2016 has already been called “The Year of Ransomware” by many IT security professionals. The FBI’s Internet Crime Complaint Center has released their annual survey of cybercrime. They found that the 2,453 ransomware complaints they received last year cost individuals and businesses $1.6 million - and this is only reported instances. Thousands of ransomware attacks go unreported each year.
Cybersecurity firm Kaspersky said that they spotted 179,209 instances of ransomware in 2015 and CNN reported in April that this cost victims $24 million, according to the Washington Times.
Some of the most targeted institutions are hospitals and healthcare organizations. Criminal hackers are aware that hospitals are a soft target from which they can reap large rewards. Just last week, a hospital in Kansas had their files held for ransom (and despite paying the ransom, didn’t get their files back until they paid another ransom). It seems that every week a new ransomware attack makes headline news.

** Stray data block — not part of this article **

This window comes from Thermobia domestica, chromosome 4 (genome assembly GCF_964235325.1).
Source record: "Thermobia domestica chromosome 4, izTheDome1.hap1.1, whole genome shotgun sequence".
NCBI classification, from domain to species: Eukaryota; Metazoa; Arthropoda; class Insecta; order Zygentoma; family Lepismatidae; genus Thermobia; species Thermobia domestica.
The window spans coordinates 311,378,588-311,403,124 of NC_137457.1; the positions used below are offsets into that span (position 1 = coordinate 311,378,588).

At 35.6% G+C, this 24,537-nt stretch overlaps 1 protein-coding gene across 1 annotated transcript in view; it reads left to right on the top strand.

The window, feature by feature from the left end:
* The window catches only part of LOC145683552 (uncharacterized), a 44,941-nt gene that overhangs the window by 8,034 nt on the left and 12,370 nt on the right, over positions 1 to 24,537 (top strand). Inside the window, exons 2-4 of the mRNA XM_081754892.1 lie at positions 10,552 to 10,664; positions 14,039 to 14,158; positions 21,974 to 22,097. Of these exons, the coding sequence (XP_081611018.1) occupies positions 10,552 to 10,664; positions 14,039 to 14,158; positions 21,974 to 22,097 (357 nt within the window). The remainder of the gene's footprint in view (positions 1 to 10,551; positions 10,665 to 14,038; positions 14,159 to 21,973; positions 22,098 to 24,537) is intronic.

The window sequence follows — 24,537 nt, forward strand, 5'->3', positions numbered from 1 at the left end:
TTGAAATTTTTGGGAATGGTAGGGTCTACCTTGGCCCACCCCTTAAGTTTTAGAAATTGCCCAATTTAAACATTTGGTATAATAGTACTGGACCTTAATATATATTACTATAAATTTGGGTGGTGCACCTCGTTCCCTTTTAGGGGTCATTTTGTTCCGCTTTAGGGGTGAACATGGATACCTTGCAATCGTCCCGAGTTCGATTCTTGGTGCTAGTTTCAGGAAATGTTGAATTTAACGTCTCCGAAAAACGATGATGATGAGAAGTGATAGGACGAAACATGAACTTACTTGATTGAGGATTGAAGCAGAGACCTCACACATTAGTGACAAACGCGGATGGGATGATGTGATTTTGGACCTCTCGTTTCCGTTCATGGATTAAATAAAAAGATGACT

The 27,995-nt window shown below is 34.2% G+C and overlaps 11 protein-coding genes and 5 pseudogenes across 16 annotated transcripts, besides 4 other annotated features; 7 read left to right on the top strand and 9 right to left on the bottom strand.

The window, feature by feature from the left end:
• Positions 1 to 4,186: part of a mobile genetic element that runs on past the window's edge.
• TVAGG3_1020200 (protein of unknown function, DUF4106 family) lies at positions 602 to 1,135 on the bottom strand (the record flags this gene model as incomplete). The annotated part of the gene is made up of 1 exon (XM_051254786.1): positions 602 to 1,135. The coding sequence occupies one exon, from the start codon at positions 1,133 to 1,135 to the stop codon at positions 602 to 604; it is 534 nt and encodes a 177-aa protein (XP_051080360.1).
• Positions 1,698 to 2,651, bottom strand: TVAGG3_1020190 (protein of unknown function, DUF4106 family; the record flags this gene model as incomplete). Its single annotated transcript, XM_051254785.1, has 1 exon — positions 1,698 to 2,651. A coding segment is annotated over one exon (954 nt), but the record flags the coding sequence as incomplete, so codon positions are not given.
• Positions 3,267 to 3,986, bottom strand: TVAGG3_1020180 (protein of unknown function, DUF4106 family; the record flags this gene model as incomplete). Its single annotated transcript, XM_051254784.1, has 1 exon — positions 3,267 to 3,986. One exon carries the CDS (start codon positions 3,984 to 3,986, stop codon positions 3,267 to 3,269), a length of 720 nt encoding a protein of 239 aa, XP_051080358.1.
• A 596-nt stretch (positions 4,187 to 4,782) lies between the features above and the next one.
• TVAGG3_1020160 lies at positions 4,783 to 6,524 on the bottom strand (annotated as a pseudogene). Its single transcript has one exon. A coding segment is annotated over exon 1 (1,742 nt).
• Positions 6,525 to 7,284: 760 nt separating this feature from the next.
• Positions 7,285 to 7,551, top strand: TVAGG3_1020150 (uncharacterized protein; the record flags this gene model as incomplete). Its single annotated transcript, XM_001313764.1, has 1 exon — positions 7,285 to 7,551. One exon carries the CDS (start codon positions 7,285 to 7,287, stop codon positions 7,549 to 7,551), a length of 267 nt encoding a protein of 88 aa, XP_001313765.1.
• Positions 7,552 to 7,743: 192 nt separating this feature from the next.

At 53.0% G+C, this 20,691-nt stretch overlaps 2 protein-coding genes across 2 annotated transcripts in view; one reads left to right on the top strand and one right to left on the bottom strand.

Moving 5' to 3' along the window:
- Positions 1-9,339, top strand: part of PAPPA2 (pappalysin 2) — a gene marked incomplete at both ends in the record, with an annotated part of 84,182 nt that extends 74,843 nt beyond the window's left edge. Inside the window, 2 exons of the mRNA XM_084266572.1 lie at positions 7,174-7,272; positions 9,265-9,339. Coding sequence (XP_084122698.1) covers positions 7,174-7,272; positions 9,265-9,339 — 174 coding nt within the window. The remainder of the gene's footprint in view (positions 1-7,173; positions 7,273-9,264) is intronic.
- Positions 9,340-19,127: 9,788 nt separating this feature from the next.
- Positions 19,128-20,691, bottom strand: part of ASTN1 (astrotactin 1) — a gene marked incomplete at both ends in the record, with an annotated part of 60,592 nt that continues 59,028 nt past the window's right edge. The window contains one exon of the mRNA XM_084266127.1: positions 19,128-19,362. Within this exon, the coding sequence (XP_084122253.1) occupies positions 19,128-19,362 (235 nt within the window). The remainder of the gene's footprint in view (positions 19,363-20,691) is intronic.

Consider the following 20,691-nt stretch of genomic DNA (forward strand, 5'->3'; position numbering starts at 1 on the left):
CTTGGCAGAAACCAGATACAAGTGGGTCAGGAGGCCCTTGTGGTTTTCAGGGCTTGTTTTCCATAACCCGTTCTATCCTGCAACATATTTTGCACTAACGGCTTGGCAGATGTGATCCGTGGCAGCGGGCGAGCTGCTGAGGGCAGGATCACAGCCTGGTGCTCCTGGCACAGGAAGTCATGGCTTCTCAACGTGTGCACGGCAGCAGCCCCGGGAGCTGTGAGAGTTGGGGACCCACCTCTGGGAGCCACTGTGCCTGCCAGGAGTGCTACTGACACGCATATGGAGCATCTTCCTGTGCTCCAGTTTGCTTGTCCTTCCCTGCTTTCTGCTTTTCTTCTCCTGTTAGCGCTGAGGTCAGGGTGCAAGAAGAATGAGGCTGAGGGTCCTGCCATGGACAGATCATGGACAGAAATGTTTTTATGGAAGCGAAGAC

Even the FBI admits that there’s little you can do once you have been attacked, according to Vocativ. Though they haven’t said it directly, the FBI suggests that most businesses that are attacked should just pay the ransom and hopefully get their files back. However, your best bet is to have a strong backup system in place before getting attacked. If your original files become encrypted, you will simply have to access your backup instead. It gives hackers no leverage.
Of course, there are many other popular types of cybercrime as well, including credit card fraud, business email compromise, identity theft, malware, extortion, denial of service, and so many more. In the FBI’s report, you can see which states are most often attacked and how much money they lose from all types of cybercrime. The following map shows how much money each state lost in 2015 due to cybercrime. The results probably won’t surprise you.